Saturday, 9 October 2010

Catching up...

So, a bit more time now, and the planets seem to have alligned sufficiently for us to achieve blog (so far at least, don't want to be premature...). Anyway, time for a bit of an update methinks. Looking back at recent blogs it seems there's nothing from me about my busy weaver nest mapping adventures in Grumeti from a few weeks back, so I'll start with a little about that...

First, a real highlight was flying to Serengeti - yes, it was the freight plane (well, would you trust fresh roses, peaches and other delicates to the bumpy roads if your clients were paying $1500 per night for the place?), but that had the advantage that I sat up front with the pilot and could see everything below me, from nice looks at Maasai bomas via Oldonyo Lengai.

To wildlife on the plain below as we came in to land.

Then followed 4 days of non-stop weaver nest mapping, spotting (and avoiding whilst walking to enst trees) incidental wildlife en route - 6 lions on morning, and these guys (at least, I say guys, but with hyaena you never can tell... Though we did watch two mating one morning too - strange to see such a submissive male in the wildlife world) everywhere. (Spot the topi and other assorted wildlife in the background)

The most impressive thing was how beautifully green the area was - flying over Serengeti it suddenly got green as we we headed west and into the area where Lake Victoria brings plentiful rain. Which also means great wildlife, even though we weren't anywhere near the main part of the migrantion - though a bit of it was passing. Looked a bit like all the animals had escaped to the golfcourse for a few rounds...

As always, an amazing place - and a load of early palearctic migrant birds reminded me that the seasons were changing - two semi-collared flycatchers among the early northern and isabelline wheatears, whinchats, willow warblers, yellow wagtails, spotted flycatchers and the rest were a real bonus.

Next came our friends, and the trip to Nyumba ya Mungu that you've seen. We spent the rest of that week mostly without power, often without water and never with internet to give the proper Tanzanian experience, and just contented us with gentler potters locally - a day in Arusha NP (seems I didn't take the camera there...) and a birdy trip to the lark plains (with bonus giraffe infront of Kili)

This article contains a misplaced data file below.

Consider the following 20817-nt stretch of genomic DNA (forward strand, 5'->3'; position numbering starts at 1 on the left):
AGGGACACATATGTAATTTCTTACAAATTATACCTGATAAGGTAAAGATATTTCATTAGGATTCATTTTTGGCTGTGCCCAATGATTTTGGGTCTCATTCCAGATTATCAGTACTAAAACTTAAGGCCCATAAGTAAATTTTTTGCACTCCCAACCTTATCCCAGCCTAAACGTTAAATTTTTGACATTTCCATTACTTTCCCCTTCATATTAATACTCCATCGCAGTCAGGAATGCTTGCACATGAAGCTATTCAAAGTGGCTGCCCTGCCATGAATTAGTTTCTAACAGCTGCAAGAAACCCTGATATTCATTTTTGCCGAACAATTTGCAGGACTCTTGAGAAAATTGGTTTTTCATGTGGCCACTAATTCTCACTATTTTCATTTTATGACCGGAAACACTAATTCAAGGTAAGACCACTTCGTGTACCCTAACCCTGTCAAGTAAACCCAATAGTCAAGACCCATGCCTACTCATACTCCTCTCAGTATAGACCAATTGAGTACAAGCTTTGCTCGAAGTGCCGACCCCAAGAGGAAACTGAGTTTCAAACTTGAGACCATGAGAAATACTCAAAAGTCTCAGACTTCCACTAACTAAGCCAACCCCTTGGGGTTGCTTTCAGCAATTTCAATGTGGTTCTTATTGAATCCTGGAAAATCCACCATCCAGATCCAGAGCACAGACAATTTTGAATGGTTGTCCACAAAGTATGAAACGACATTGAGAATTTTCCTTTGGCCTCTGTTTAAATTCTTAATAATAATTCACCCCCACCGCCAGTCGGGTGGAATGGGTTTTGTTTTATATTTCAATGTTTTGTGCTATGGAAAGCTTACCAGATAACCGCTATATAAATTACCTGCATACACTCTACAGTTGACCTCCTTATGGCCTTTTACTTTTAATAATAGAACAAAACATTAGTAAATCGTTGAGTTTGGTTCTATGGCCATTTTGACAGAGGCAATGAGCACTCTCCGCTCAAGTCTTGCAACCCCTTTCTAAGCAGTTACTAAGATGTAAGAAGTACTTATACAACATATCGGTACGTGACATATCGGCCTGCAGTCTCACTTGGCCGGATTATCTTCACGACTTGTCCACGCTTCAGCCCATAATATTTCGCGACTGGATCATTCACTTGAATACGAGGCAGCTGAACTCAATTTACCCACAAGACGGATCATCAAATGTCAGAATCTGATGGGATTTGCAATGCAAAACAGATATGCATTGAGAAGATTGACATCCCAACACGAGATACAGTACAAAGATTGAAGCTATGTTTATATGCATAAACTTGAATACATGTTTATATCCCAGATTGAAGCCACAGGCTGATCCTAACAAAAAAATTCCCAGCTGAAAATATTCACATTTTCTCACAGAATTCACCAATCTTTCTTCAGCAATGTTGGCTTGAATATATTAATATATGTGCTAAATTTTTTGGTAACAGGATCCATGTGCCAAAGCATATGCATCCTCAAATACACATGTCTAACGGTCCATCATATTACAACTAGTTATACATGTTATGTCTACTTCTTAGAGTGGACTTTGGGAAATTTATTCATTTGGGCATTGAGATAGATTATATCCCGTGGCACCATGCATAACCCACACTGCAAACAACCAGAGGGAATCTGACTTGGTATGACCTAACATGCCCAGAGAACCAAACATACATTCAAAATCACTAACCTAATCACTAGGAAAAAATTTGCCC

being non-child related highlights. Others did have cameras, so more pictures may follow... Then after picking Kitty up from school on Friday we headed to Tarangire for two nights, and on to Manyara Ranch for a third night. Tarangire was at it's absolute best, with lions roaring right below the lodge both nights (rather noisy, to be honest, and good for making visitors rather nervous of the dark too!)

and great to see a male - presumably one of the noisy ones - dragging a dead wildebeest off on the second morning too - only to be chased away by a huge herd of buffalo that appeared out of the dust. Great start to the day! The birds were spectacular too, with the diversity of species once again being mindblowing - a 45 minute stroll of about 150m netted over 60 species before breakfast without toiling too much! And where else can you see mottle-throated spinetails from the pool?!

Manyara Ranch too was great fun - the highlight of the safari for me was the most spectacular night drive with about 20 mammals species seen including serval, two aardwolf and three aardvark, including one that almost walked into the (parked) car! (no photos from me though, so you'll have to make do with this rather cute bat-eared fox from Grumeti, a species we saw, though not as well as some others...)

And a rather new ostrich nest was also fun

Then back home for assorted last days, packing C and S off to the crater without their children from a night, and squeezing in trips to Duluti

and other local wildlife events making the end of half-term

to make for a rather packed two weeks. Capped off with a rather neat 350th bird species for C (though we did have to count feral pigeon to get there) whilst feeding the eland on the way to the airport of a nice Bat Hawk. Very nice. 42 mammal species, 350 birds. You'd be doing well to get there in 2 weeks in the UK! (Though for the birds it's worth remembering that some of our friends here managed 314 species in just 24 hrs, so we obviously weren't trying hard enough!)

And now we've had a day of normality (great decorations and new dress provided by C, S, P and R!)  and we're signing off for another week, heading down to the coast with friends.

So, hope you made it this far. If you did, you're obviously keen and hopefully will no be inspired to have your own visit to us too! We like visitors!!!

1 comment:

  1. Have been trying to contact you by email - esteemed g